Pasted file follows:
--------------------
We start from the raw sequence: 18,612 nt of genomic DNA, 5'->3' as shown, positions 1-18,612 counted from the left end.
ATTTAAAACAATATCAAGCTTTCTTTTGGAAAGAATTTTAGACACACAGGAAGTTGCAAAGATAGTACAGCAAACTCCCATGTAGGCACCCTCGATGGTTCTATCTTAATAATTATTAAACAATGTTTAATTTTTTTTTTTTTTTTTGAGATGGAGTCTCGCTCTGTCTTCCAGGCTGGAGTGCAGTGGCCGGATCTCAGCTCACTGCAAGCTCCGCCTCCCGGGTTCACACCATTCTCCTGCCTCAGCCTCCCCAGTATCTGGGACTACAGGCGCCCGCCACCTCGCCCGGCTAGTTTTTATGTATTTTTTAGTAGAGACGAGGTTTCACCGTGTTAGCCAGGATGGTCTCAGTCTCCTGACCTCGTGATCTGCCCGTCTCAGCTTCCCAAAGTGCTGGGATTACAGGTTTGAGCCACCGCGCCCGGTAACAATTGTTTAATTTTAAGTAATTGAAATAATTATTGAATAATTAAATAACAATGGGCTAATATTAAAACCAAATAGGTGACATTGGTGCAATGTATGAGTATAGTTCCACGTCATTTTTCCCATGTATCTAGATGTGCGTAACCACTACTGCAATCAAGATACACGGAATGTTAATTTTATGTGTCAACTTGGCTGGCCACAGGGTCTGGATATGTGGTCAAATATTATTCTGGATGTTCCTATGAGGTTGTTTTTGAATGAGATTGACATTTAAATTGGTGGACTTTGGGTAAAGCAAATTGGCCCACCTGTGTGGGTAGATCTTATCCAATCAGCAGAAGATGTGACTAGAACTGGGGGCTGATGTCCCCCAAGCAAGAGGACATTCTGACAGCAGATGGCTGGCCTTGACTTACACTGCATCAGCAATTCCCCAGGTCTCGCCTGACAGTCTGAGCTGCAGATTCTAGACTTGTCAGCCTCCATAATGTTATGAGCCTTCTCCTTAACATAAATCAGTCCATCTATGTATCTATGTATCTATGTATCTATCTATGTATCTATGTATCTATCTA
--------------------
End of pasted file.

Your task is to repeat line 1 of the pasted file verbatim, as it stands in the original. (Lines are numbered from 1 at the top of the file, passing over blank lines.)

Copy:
We start from the raw sequence: 18,612 nt of genomic DNA, 5'->3' as shown, positions 1-18,612 counted from the left end.